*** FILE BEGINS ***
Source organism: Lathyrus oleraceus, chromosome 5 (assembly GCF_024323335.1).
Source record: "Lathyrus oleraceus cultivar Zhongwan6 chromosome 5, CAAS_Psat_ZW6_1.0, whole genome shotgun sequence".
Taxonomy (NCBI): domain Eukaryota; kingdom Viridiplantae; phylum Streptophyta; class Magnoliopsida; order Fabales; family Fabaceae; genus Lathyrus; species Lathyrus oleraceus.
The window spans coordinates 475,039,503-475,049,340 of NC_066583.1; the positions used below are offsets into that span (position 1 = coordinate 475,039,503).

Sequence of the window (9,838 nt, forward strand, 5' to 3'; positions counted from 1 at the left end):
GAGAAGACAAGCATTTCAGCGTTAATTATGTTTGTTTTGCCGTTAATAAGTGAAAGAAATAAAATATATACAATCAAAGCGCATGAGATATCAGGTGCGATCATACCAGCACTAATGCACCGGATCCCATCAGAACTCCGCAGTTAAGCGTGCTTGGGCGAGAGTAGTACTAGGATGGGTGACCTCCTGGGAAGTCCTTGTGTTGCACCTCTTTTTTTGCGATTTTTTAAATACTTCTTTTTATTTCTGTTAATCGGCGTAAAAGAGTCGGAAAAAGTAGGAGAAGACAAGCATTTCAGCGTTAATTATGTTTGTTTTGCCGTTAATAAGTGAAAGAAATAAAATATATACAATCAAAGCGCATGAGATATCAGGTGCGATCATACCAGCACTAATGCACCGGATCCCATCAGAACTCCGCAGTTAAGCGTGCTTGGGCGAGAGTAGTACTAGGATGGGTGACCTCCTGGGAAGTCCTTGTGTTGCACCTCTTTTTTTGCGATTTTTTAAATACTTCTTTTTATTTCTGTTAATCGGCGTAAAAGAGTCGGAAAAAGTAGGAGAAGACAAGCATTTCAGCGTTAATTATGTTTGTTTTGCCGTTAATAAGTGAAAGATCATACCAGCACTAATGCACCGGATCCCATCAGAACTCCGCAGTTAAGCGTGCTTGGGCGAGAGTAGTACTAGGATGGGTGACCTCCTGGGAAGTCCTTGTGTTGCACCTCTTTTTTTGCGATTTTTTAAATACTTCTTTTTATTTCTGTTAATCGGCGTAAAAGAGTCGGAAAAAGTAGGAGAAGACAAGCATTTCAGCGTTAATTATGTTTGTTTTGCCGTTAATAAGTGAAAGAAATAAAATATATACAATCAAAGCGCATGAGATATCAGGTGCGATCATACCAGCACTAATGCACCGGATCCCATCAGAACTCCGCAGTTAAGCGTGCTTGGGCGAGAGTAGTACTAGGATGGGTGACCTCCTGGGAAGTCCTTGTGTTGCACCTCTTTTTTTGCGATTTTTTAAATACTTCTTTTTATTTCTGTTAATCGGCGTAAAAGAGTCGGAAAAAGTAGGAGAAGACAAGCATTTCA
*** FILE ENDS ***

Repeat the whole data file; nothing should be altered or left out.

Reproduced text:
Source organism: Lathyrus oleraceus, chromosome 5 (assembly GCF_024323335.1).
Source record: "Lathyrus oleraceus cultivar Zhongwan6 chromosome 5, CAAS_Psat_ZW6_1.0, whole genome shotgun sequence".
Taxonomy (NCBI): domain Eukaryota; kingdom Viridiplantae; phylum Streptophyta; class Magnoliopsida; order Fabales; family Fabaceae; genus Lathyrus; species Lathyrus oleraceus.
The window spans coordinates 475,039,503-475,049,340 of NC_066583.1; the positions used below are offsets into that span (position 1 = coordinate 475,039,503).

Sequence of the window (9,838 nt, forward strand, 5' to 3'; positions counted from 1 at the left end):
GAGAAGACAAGCATTTCAGCGTTAATTATGTTTGTTTTGCCGTTAATAAGTGAAAGAAATAAAATATATACAATCAAAGCGCATGAGATATCAGGTGCGATCATACCAGCACTAATGCACCGGATCCCATCAGAACTCCGCAGTTAAGCGTGCTTGGGCGAGAGTAGTACTAGGATGGGTGACCTCCTGGGAAGTCCTTGTGTTGCACCTCTTTTTTTGCGATTTTTTAAATACTTCTTTTTATTTCTGTTAATCGGCGTAAAAGAGTCGGAAAAAGTAGGAGAAGACAAGCATTTCAGCGTTAATTATGTTTGTTTTGCCGTTAATAAGTGAAAGAAATAAAATATATACAATCAAAGCGCATGAGATATCAGGTGCGATCATACCAGCACTAATGCACCGGATCCCATCAGAACTCCGCAGTTAAGCGTGCTTGGGCGAGAGTAGTACTAGGATGGGTGACCTCCTGGGAAGTCCTTGTGTTGCACCTCTTTTTTTGCGATTTTTTAAATACTTCTTTTTATTTCTGTTAATCGGCGTAAAAGAGTCGGAAAAAGTAGGAGAAGACAAGCATTTCAGCGTTAATTATGTTTGTTTTGCCGTTAATAAGTGAAAGATCATACCAGCACTAATGCACCGGATCCCATCAGAACTCCGCAGTTAAGCGTGCTTGGGCGAGAGTAGTACTAGGATGGGTGACCTCCTGGGAAGTCCTTGTGTTGCACCTCTTTTTTTGCGATTTTTTAAATACTTCTTTTTATTTCTGTTAATCGGCGTAAAAGAGTCGGAAAAAGTAGGAGAAGACAAGCATTTCAGCGTTAATTATGTTTGTTTTGCCGTTAATAAGTGAAAGAAATAAAATATATACAATCAAAGCGCATGAGATATCAGGTGCGATCATACCAGCACTAATGCACCGGATCCCATCAGAACTCCGCAGTTAAGCGTGCTTGGGCGAGAGTAGTACTAGGATGGGTGACCTCCTGGGAAGTCCTTGTGTTGCACCTCTTTTTTTGCGATTTTTTAAATACTTCTTTTTATTTCTGTTAATCGGCGTAAAAGAGTCGGAAAAAGTAGGAGAAGACAAGCATTTCA